Why should Ramanagaram pay for destruction of Bamiyan Buddhas?
|One of the oldest rock formations on earth faces threat|
BANGALORE: The magnificent rocks that form the landscape of the Handigundi reserve forest in Ramanagaram are 2.6 billion years old. Had the State Government been alert, it could have become a heritage monument under the UNESCO's World Heritage Convention 1972 to which India is a signatory.
But the Forest Department appears to be occupied with the task of mitigating the pain and sorrow of global Buddhists over the loss of the Bamiyan Buddhas; even if it means chipping away at one of the oldest rock formations on earth and destroying the last home of the Yellow Throated Bulbul, and the White Backed Vulture and introducing an alien economy on the largely agrarian community in the surrounding villages.
In its proposal-seeking grant of land and the rock site, the Sanghamitra Foundation says it wants to make it up to 300 million Buddhists around the world, for the wanton destruction of the Bamiyan Buddhas by the Taliban in March 2001.
The project proposal submitted to the Forest Department by the foundation president, M. Ramesh, says: " ... .to compensate the loss of the monumental historical heritage at Afghanistan, by carving out a huge statue of Bhagawan Buddha in India, the country of his birth."
The foundation has as its chief patrons Sri Balagangadharanatha Swamiji of Adichunchanagiri Mutt and Samdhong Rimpoche, the Prime Minister in Kashag (the Tibetan Government in Exile, Dharamshala).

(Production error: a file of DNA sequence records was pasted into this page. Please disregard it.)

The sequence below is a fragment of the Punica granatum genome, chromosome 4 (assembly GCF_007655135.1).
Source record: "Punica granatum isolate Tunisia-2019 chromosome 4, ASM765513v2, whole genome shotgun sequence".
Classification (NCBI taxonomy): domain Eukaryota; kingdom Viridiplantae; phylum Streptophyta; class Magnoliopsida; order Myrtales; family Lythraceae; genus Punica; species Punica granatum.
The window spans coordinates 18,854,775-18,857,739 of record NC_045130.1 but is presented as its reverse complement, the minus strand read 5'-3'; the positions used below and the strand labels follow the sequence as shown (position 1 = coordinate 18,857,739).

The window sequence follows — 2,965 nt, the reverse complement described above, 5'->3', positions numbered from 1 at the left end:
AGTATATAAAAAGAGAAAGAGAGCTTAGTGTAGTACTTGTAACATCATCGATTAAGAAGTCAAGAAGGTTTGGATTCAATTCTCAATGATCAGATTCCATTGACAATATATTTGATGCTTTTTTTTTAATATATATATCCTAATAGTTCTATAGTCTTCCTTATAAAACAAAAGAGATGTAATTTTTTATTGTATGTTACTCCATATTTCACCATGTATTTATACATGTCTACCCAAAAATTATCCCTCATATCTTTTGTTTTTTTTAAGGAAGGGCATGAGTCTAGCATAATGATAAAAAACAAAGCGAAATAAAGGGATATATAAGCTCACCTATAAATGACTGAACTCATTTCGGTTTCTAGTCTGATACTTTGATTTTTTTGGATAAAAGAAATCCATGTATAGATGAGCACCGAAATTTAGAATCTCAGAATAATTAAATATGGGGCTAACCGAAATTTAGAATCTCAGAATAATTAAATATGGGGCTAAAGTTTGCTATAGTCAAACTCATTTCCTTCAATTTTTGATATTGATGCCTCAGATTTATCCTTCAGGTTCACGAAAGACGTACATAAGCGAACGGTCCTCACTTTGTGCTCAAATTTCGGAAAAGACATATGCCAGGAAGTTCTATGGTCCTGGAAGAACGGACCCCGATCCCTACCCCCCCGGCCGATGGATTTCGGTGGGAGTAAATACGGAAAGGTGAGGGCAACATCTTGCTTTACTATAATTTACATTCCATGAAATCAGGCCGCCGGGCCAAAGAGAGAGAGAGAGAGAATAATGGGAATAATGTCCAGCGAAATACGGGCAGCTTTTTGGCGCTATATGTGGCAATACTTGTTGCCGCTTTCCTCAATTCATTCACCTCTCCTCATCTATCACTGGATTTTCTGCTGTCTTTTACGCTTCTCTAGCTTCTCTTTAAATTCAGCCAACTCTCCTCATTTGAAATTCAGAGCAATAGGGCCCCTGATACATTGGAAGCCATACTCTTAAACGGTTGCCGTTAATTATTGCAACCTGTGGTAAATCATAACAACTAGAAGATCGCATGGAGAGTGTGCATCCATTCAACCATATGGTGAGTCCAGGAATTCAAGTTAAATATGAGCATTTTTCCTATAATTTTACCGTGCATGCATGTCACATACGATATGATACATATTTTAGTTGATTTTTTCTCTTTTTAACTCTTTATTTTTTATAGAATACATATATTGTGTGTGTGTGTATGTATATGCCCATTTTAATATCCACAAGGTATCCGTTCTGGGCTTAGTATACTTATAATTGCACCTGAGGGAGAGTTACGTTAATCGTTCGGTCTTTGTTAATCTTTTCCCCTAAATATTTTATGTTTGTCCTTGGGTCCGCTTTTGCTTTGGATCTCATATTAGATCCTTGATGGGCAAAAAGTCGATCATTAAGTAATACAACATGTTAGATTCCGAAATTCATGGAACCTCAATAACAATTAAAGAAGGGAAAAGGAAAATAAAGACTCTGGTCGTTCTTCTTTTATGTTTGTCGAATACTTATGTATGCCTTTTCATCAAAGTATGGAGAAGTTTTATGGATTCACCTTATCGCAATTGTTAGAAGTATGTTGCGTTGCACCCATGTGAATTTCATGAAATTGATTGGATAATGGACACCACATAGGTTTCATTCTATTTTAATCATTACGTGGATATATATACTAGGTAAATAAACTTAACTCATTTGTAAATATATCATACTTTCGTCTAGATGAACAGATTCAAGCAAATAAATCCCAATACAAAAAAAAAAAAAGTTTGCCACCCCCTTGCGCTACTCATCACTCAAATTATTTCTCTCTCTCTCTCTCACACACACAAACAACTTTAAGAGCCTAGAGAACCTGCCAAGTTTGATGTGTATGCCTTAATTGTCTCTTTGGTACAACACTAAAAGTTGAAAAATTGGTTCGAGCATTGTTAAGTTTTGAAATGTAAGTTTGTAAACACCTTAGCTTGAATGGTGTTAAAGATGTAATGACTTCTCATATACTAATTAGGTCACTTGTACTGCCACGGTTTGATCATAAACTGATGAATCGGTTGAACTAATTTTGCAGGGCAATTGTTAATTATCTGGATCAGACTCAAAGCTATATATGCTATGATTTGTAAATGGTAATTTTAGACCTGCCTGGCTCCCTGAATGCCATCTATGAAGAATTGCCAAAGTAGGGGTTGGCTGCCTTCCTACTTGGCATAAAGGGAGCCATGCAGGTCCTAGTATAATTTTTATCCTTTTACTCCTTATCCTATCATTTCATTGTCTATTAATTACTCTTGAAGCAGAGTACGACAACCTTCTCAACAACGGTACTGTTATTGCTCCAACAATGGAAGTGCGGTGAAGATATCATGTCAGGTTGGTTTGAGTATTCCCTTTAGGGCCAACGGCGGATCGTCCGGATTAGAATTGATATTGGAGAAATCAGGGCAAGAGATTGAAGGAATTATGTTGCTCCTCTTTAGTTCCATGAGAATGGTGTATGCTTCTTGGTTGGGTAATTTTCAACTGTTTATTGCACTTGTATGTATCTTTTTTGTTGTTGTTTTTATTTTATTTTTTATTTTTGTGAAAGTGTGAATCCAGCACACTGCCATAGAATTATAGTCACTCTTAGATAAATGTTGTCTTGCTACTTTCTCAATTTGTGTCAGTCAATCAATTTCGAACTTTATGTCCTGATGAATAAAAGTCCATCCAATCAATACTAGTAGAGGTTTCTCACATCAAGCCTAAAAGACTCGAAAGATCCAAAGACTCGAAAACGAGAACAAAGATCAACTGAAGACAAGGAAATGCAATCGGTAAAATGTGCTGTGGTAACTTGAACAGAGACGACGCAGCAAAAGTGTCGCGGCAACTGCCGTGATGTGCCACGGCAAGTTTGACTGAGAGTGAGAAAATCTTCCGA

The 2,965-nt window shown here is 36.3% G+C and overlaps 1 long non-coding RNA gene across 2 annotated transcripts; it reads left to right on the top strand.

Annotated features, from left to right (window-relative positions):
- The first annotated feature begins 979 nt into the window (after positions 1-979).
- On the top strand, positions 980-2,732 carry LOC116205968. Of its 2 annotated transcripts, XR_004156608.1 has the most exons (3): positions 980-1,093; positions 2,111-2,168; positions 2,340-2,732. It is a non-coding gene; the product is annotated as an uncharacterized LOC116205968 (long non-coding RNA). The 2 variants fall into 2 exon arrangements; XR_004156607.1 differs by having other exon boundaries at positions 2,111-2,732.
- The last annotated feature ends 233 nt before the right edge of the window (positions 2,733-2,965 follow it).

Department or postman?
The Forest Department has not sought the opinion of institutions such as the Geological Survey of India or the Mines and Geology Department, but acted like a postman, merely forwarding the grandiose proposal of the foundation seeking 4.05 hectares of forestland in Handigundi, Gopalapura village in Ramanagaram taluk.
All the "experts" who approved the rock, including the sculptor V. Ganapathy Sthapathy who has "approved" the rock in terms of vaastu, after the foundation "looked everywhere" for a suitable monolithic rock, have given their opinion to the foundation.
The department does not even think it necessary to wonder how the smartly packaged proposal "forgets" to mention what the foundation's website talks of a world religious centre that will come up over 2,000 acres.
"This place will be home to some of the finest architectures, including a string of monasteries, meditation centres, vast libraries, state-of-the-art facilities to cater to visitors and seekers of spiritual knowledge," says the website.
Indeed, the proposal has had a smooth ride from concept to the first stage "in principle" clearance from the Ministry of Environment and Forests, as required under Section 2 of the Forest (Conservation) Act, 1980. The Forest Department has recommended clearance on the grounds that the "carving" of the statue is not a violation of the Centre's guidelines on disfigurement of rocks as there is no use of toxic paints that will seep into the soil and loosen the rocks.
Another official says the site has no valuable timber, and no wildlife to speak of, and the Secretary, Forests Ecology and Environment, has forwarded the proposal to the Minister of Environment and Forests.
The project is estimated to cost Rs. 15 crores.
Official sources admit that this can be a gross undervaluation of the project, which will mean the compensatory afforestation cost will reduce drastically too.
This is to be taken up on survey no. 169 of Lakkajanahalli at a cost of Rs. 54,200 per hectare.
The Conservator of Forests (Forest Conservation), Uday Veer Singh, said the project has been given preliminary consent, and once the State Government informs the Ministry of Environment and Forests of compliance with conditions, the final clearance will come through.
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